The tanto tip of the Elite Series 3.
You can sharpen it on any flat stone, or as I’ve noted in a recent test that I did of the Annihilator, you can also use the Stay Sharp Guide 344 sharpener, which changes the bevel from 60 degrees to 44 degrees (still very stout and strong, but much sharper.)
So, I’m going to sharpen this head up at the end of the review using the Stay Sharp Guide just see how sharp I can get it.
But overall, I love the design of this head, as well as the simplicity. It looked like it was going to be durable and fly well. So, I was eager to put it to the test.
I will cover some details on the tests I performed, but you can click the links to jump straight to the test results:
- Flight test results
- Penetration test #1 results
- Penetration test #2 results
- Sharpness testing results
- Edge retention test results
- Durability test results
- Re-sharpening results
- Cinder Block test results
The tests I performed on the Ozcut Elite Series 3-blade heads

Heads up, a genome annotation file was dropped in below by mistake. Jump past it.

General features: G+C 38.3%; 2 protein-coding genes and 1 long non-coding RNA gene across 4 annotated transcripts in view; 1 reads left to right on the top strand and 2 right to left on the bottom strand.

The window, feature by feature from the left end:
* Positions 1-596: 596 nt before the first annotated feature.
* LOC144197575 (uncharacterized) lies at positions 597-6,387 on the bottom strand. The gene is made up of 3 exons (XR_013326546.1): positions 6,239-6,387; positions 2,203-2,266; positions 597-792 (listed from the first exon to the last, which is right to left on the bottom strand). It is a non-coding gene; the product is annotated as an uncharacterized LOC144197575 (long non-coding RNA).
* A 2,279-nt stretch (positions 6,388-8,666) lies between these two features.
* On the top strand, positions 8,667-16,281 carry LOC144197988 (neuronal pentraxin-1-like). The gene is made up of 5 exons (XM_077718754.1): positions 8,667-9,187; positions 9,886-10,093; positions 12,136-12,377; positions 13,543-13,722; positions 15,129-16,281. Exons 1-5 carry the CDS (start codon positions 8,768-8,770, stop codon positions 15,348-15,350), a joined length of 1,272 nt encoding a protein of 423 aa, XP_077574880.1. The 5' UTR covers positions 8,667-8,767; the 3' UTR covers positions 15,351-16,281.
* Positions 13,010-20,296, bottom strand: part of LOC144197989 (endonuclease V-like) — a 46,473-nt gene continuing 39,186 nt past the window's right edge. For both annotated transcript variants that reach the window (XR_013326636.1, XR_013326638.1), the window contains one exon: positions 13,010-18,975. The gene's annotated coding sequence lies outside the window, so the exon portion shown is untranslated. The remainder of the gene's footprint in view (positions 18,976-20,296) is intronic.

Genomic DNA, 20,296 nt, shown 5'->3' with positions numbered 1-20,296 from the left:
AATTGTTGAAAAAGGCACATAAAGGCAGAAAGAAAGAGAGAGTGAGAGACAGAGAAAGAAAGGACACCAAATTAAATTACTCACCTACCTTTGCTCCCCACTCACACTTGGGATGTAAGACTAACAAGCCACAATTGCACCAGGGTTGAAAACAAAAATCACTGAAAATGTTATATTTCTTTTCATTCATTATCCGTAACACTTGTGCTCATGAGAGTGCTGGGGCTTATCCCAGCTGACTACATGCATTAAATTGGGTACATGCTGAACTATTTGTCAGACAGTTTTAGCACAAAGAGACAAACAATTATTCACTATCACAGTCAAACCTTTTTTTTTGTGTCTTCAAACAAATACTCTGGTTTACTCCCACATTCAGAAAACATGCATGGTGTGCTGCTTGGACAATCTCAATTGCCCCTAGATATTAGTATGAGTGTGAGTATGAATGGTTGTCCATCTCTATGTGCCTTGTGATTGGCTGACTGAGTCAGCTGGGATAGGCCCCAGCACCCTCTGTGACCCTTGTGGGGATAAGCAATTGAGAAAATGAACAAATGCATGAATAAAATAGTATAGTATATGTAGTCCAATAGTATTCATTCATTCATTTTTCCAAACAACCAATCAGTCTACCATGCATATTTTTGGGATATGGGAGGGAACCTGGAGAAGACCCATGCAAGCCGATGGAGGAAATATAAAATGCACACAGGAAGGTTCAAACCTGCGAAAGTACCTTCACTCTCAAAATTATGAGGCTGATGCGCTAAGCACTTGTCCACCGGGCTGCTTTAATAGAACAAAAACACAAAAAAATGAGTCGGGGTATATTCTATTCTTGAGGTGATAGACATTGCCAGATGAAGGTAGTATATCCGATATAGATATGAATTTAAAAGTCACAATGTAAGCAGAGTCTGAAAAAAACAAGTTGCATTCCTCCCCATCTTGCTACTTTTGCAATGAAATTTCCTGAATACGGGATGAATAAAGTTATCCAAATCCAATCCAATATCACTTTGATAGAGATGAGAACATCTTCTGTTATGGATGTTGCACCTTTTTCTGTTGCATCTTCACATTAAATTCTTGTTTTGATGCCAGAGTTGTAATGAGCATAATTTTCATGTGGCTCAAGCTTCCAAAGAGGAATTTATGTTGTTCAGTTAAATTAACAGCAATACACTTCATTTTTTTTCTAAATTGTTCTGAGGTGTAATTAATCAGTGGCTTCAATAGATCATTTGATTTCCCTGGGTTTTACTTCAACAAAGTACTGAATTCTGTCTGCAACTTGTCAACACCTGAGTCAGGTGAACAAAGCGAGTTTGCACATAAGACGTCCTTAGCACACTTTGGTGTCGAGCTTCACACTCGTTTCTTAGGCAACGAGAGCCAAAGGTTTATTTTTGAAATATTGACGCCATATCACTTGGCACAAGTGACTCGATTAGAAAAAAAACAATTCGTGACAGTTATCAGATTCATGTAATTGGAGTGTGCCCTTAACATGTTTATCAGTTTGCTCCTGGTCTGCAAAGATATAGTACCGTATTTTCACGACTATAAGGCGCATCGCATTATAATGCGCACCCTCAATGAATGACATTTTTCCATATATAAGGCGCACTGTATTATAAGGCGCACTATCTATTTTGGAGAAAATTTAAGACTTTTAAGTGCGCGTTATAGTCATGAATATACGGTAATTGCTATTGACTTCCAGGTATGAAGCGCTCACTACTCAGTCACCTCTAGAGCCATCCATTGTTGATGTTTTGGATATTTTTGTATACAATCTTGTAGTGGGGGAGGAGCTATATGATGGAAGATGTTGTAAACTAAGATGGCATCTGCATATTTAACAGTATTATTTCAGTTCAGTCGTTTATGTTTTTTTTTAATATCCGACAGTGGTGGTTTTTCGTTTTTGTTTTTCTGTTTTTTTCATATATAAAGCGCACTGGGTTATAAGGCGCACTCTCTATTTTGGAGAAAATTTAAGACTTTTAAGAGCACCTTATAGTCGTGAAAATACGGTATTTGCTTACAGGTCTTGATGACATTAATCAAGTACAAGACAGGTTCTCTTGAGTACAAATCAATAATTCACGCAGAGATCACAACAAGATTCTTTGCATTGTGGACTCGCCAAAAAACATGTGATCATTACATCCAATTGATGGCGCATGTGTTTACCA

I want to explain a bit about my tests on this head.
I do these tests to try to make them as relevant to hunting situations as possible, but I want to provide you with data points as well.
You can determine whether those data points are important to you or not, but I’m going to give you those to gauge or judge a broadhead’s effectiveness. Then, you can make the best broadhead selection for you and your hunting setup and your hunting situation.
I did a flight test where I shot two broadheads and a field point at 40 yards, just see relatively how well they group together and then I score them accordingly.
I did two penetration tests. In penetration test #1, I shot them through a half inch layer of MDF surrounded by two 1/3-inch layers of rubber foam mat and backed up by Clear Ballistics FBI Grade Gel.
In penetration test #2, I shot it into layered cardboard just to see straight up how many layers of cardboard the broadhead could penetrate through.